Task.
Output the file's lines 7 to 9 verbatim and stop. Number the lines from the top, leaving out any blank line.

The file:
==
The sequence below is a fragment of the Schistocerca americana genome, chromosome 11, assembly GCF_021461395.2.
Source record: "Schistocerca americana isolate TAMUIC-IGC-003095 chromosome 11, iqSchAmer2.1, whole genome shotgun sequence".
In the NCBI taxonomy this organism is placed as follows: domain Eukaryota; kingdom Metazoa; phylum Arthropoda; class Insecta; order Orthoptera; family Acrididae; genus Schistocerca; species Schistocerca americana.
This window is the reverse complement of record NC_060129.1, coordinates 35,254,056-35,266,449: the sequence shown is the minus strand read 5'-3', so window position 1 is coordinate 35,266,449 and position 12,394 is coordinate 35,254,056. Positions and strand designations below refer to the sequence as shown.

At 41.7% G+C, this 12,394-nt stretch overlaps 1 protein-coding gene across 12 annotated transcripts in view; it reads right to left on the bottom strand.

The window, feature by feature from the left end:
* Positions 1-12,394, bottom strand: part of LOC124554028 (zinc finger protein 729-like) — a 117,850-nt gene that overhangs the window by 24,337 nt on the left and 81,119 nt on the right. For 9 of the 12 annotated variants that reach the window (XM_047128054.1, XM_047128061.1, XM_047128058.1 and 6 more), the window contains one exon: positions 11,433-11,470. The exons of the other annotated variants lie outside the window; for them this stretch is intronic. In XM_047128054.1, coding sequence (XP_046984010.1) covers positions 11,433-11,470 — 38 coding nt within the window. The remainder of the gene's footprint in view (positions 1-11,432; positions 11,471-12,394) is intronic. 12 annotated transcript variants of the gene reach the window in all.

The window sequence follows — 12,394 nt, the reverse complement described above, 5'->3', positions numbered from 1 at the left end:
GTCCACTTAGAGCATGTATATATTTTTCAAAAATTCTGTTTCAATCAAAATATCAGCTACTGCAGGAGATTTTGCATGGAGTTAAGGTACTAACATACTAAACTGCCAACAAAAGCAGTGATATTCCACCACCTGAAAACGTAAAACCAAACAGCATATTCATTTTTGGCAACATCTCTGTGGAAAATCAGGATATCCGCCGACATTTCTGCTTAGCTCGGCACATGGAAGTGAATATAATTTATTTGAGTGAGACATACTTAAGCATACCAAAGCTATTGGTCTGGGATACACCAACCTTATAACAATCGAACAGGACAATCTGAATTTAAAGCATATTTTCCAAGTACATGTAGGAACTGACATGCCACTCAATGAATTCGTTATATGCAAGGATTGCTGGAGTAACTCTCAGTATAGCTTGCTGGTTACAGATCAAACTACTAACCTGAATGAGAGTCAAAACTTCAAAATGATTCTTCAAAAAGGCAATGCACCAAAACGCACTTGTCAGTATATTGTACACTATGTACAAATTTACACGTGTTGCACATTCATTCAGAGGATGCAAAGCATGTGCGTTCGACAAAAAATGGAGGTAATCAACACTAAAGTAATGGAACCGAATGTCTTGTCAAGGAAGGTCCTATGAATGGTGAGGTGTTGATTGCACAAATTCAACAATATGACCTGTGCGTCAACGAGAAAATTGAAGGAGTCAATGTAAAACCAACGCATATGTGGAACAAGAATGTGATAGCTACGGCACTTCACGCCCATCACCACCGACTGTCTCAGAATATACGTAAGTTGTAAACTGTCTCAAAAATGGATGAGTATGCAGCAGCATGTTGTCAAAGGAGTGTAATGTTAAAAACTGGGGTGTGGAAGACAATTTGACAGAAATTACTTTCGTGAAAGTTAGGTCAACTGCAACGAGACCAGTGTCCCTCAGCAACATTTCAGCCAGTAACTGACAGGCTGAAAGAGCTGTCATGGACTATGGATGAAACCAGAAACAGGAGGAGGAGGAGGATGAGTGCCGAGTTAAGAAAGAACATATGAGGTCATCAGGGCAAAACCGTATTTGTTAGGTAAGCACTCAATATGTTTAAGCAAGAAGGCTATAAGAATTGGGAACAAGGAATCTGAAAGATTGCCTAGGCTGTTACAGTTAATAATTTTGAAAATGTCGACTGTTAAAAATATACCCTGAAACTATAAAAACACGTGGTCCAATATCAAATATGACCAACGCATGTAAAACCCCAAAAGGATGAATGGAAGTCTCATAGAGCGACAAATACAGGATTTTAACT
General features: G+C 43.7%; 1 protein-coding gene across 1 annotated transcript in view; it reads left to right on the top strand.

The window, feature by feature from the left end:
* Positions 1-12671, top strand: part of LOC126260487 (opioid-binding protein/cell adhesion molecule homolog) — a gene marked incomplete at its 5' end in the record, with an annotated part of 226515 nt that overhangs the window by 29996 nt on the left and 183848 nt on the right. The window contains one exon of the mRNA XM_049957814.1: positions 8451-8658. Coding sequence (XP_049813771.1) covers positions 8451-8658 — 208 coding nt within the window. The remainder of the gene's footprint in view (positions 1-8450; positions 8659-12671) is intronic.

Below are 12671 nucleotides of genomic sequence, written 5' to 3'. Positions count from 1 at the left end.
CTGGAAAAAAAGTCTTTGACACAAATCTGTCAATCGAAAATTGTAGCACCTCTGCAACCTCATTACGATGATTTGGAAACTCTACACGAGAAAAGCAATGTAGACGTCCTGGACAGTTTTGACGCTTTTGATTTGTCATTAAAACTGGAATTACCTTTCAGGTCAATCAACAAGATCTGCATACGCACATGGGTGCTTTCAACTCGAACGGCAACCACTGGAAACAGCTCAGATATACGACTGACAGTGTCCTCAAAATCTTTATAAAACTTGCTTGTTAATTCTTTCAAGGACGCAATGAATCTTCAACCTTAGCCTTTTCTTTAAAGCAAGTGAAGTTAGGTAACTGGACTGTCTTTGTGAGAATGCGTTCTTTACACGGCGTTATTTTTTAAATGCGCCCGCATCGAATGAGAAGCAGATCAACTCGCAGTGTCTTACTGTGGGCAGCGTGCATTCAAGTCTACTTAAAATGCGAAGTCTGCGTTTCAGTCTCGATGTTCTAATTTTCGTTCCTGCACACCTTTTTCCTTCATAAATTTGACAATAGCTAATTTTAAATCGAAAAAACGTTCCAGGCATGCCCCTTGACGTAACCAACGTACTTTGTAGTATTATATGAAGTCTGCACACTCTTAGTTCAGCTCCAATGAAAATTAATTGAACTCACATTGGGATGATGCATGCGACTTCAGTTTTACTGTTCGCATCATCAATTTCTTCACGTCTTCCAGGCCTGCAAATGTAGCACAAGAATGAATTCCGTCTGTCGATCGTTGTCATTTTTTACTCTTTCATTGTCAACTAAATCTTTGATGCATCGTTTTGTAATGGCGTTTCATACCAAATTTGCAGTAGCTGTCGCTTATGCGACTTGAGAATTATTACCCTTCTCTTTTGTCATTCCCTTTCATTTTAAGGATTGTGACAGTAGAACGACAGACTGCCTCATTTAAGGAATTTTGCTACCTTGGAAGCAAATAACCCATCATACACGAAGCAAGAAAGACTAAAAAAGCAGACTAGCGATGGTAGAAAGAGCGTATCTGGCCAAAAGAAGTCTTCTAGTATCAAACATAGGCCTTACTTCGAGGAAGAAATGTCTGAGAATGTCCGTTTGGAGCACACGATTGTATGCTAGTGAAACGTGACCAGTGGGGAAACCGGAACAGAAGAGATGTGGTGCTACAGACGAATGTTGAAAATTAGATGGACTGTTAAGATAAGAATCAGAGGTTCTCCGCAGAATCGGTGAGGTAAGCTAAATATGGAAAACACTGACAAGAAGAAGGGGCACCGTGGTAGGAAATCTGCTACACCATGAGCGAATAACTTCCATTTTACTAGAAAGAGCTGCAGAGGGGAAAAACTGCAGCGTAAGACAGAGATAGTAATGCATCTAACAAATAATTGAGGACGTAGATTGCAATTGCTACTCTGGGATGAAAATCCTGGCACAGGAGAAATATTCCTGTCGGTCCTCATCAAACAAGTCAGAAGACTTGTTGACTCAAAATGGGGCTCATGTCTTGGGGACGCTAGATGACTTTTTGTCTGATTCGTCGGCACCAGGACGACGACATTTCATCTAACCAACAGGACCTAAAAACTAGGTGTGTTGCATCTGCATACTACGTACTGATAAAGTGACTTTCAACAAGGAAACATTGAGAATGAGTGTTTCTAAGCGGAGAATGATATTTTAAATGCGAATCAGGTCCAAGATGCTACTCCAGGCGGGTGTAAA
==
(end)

* Positions 1-12,394, bottom strand: part of LOC124554028 (zinc finger protein 729-like) — a 117,850-nt gene that overhangs the window by 24,337 nt on the left and 81,119 nt on the right. For 9 of the 12 annotated variants that reach the window (XM_047128054.1, XM_047128061.1, XM_047128058.1 and 6 more), the window contains one exon: positions 11,433-11,470. The exons of the other annotated variants lie outside the window; for them this stretch is intronic. In XM_047128054.1, coding sequence (XP_046984010.1) covers positions 11,433-11,470 — 38 coding nt within the window. The remainder of the gene's footprint in view (positions 1-11,432; positions 11,471-12,394) is intronic. 12 annotated transcript variants of the gene reach the window in all.

The window sequence follows — 12,394 nt, the reverse complement described above, 5'->3', positions numbered from 1 at the left end:
GTCCACTTAGAGCATGTATATATTTTTCAAAAATTCTGTTTCAATCAAAATATCAGCTACTGCAGGAGATTTTGCATGGAGTTAAGGTACTAACATACTAAACTGCCAACAAAAGCAGTGATATTCCACCACCTGAAAACGTAAAACCAAACAGCATATTCATTTTTGGCAACATCTCTGTGGAAAATCAGGATATCCGCCGACATTTCTGCTTAGCTCGGCACATGGAAGTGAATATAATTTATTTGAGTGAGACATACTTAAGCATACCAAAGCTATTGGTCTGGGATACACCAACCTTATAACAATCGAACAGGACAATCTGAATTTAAAGCATATTTTCCAAGTACATGTAGGAACTGACATGCCACTCAATGAATTCGTTATATGCAAGGATTGCTGGAGTAACTCTCAGTATAGCTTGCTGGTTACAGATCAAACTACTAACCTGAATGAGAGTCAAAACTTCAAAATGATTCTTCAAAAAGGCAATGCACCAAAACGCACTTGTCAGTATATTGTACACTATGTACAAATTTACACGTGTTGCACATTCATTCAGAGGATGCAAAGCATGTGCGTTCGACAAAAAATGGAGGTAATCAACACTAAAGTAATGGAACCGAATGTCTTGTCAAGGAAGGTCCTATGAATGGTGAGGTGTTGATTGCACAAATTCAACAATATGACCTGTGCGTCAACGAGAAAATTGAAGGAGTCAATGTAAAACCAACGCATATGTGGAACAAGAATGTGATAGCTACGGCACTTCACGCCCATCACCACCGACTGTCTCAGAATATACGTAAGTTGTAAACTGTCTCAAAAATGGATGAGTATGCAGCAGCATGTTGTCAAAGGAGTGTAATGTTAAAAACTGGGGTGTGGAAGACAATTTGACAGAAATTACTTTCGTGAAAGTTAGGTCAACTGCAACGAGACCAGTGTCCCTCAGCAACATTTCAGCCAGTAACTGACAGGCTGAAAGAGCTGTCATGGACTATGGATGAAACCAGAAACAGGAGGAGGAGGAGGATGAGTGCCGAGTTAAGAAAGAACATATGAGGTCATCAGGGCAAAACCGTATTTGTTAGGTAAGCACTCAATATGTTTAAGCAAGAAGGCTATAAGAATTGGGAACAAGGAATCTGAAAGATTGCCTAGGCTGTTACAGTTAATAATTTTGAAAATGTCGACTGTTAAAAATATACCCTGAAACTATAAAAACACGTGGTCCAATATCAAATATGACCAACGCATGTAAAACCCCAAAAGGATGAATGGAAGTCTCATAGAGCGACAAATACAGGATTTTAACT